Francine Giani was slammed twice last year.

First in September, and again in December, her long-distance telephone service provider was changed without her authorization.Giani said she considers herself to be a savvy consumer. She is, after all, the director of Utah's Division of Consumer Protection.

But it took her three months in both instances to realize she had been slammed because she did not look at her phone bills.

"If it's happened to me, it's probably happened to thousands of other consumers across the state," Giani told members of the Legislature's Public Utilities and Technology Interim Committee Wednesday.

"It is a serious problem. It costs thousands of dollars. . . . Most people are not even aware that it's happened to them."

The committee plans to further discuss telecommunications fraud issues and possible legislative solutions next month, but it set the table Wednesday by listening to some industry officials and consumers.

Giani said her office receives five to 10 complaints every day from people who were slammed. Utah Public Service Commission Chairman Steve Mecham said the PSC receives five to eight complaints each day.

US WEST Communications fielded almost 392,000 slamming complaints from customers in its 14-state region during 1997, up from 165,000 in 1996.

Ted Smith, US WEST's Utah vice president, said the company deals with about 300 different long-distance carriers in its area. The vast majority of them are reputable, he said, and US WEST has the responsibility to make it easy for consumers to change carriers.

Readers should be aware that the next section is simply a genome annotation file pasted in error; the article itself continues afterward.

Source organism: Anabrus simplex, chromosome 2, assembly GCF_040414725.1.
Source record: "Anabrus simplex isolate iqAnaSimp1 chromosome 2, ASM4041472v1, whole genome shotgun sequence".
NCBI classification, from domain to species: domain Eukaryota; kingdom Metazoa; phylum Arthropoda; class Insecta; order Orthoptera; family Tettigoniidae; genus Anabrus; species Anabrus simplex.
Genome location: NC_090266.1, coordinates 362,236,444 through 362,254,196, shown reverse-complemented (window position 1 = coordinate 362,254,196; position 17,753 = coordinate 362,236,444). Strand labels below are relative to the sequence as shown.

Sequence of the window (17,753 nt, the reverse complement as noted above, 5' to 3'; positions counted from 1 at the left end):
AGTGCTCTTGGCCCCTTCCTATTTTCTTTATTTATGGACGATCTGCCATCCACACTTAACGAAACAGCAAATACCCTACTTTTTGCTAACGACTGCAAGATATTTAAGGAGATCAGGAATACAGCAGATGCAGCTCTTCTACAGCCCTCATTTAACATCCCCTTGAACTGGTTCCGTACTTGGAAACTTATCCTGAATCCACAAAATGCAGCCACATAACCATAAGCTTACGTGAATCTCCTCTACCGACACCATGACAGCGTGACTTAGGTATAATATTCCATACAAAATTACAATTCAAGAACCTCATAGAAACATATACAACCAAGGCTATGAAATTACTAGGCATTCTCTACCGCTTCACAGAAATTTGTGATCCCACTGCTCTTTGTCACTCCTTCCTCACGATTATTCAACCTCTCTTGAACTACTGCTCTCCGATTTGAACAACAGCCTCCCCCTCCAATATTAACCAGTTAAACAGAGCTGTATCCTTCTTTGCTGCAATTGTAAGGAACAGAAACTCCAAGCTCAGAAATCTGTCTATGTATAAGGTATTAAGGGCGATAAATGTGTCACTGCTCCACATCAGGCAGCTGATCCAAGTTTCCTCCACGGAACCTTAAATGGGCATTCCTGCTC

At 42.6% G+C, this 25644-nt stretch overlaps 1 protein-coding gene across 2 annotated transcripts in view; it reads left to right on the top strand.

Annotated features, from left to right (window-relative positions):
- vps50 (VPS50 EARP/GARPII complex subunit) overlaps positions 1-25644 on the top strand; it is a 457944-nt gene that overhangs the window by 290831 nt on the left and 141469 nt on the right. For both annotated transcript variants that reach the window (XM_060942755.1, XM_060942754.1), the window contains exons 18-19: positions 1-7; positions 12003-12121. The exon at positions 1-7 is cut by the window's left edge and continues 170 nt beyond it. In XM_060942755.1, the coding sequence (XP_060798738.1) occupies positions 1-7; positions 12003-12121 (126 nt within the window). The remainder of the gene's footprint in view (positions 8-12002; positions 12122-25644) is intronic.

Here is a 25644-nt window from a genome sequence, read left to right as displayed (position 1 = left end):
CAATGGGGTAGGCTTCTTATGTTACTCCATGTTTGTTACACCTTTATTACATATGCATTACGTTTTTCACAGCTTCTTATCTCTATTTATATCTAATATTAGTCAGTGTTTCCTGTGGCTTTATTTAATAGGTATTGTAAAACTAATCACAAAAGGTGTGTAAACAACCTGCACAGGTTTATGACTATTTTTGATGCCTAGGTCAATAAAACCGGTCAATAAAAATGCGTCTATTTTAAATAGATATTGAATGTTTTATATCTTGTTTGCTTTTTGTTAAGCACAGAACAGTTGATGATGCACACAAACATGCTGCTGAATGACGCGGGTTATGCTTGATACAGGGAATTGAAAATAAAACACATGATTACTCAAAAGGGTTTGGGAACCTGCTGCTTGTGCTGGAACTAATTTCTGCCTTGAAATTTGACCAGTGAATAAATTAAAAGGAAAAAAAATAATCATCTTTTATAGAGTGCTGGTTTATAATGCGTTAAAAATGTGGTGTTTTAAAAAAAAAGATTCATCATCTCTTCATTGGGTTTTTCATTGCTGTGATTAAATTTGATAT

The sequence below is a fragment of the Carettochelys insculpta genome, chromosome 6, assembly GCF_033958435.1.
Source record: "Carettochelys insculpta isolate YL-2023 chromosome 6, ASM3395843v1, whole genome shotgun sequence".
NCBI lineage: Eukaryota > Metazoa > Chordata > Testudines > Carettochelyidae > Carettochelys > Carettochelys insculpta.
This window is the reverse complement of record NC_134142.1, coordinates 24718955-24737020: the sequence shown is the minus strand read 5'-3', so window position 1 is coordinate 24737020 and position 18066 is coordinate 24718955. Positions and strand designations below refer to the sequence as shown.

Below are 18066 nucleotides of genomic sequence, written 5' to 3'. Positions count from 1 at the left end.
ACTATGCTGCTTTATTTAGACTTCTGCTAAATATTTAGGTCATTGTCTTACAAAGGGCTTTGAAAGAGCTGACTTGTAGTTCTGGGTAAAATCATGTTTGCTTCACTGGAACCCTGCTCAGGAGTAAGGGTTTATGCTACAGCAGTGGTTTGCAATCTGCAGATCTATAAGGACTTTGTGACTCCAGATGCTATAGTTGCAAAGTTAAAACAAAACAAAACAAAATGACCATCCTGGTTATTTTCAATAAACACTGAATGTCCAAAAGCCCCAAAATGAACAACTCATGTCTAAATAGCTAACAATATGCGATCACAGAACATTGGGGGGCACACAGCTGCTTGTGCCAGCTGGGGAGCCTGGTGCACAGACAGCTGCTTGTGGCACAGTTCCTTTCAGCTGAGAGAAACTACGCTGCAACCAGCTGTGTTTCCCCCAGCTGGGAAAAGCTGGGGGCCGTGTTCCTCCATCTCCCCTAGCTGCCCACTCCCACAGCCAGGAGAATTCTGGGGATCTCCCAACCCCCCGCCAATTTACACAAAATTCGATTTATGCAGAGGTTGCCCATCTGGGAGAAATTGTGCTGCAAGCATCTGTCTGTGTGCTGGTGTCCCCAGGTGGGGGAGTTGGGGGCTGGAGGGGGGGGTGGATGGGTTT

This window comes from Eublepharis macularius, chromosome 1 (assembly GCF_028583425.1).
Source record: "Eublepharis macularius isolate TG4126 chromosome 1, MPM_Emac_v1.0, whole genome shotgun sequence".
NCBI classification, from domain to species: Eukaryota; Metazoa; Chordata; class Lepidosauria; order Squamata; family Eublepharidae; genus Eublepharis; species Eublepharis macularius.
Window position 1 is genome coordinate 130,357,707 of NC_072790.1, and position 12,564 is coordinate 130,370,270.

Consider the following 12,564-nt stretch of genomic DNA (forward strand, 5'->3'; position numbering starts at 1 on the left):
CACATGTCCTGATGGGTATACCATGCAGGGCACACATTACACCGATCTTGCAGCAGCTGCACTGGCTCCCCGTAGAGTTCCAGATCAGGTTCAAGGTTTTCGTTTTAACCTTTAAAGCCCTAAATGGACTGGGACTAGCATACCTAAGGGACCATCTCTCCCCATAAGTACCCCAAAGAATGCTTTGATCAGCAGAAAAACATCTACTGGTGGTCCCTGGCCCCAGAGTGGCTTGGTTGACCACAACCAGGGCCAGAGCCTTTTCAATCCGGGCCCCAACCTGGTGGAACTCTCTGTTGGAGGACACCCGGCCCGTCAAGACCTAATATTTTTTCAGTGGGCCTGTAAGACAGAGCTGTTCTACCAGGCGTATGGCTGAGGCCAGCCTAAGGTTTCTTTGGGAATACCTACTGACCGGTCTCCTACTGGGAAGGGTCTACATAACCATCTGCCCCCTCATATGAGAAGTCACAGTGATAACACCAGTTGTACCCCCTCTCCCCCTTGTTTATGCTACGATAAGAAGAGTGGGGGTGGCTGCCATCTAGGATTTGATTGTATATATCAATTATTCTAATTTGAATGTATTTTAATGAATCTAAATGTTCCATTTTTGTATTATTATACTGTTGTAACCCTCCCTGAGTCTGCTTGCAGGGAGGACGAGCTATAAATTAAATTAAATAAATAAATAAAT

But slamming is a growing headache for US West, Smith said, because the company has to spend its money to investigate complaints and help wronged consumers.

"I believe there need to be tough penalties imposed on repeat slammers," he said.

Smith and several other speakers said they were not sure whether the state Legislature, federal government or PSC should make and enforce slamming rules. But they all agreed something needs to be done about the problem, as well as telemarketing fraud, spamming and cramming.

Spamming refers to the mass-mailing of unsolicited e-mail. Cramming occurs when services that customers did not order appear on their phone bills.

Virginia VanLeeuwen of West Valley City said she has twice had items she did not order show up on her US WEST phone bill. To get the problem fixed, she said, she spent more than 20 hours writing letters and making phone calls that often left her frustrated.

"I'm the consumer. I'm paying the money. I'm the one that should decide what's on that bill . . .," VanLeeuwen said. "I don't care what name you put to it, but it's stealing."

Smith said US WEST provides billing services for several other telecommunications service providers, but it is fighting cramming.

US WEST spokesman Duane Cooke said one of the companies VanLeeuwen had trouble with received several complaints, so US WEST stopped billing for it. The phone company has taken similar action against other crammers, he said.

US WEST has urged all consumers to carefully examine their phone bills and call 1-800-244-1111 if they find any errors.

In the area of telemarketing, both Smith and Giani said they have seen a decline in fraud by telephone solicitors.

Garth Howard, president of Matrixx Marketing's Direct Broadcast Satellite Group in Utah, said the industry is concerned about deceptive practices and is working with government officials to stop the fraud.

Matrixx has about 8,000 employees in Utah, many of them working in telemarketing.

"All of these practices are bad for the consumer and bad for the economy," Howard said. "Finding ways to stop these practices is as important to us in the industry as it is to consumers."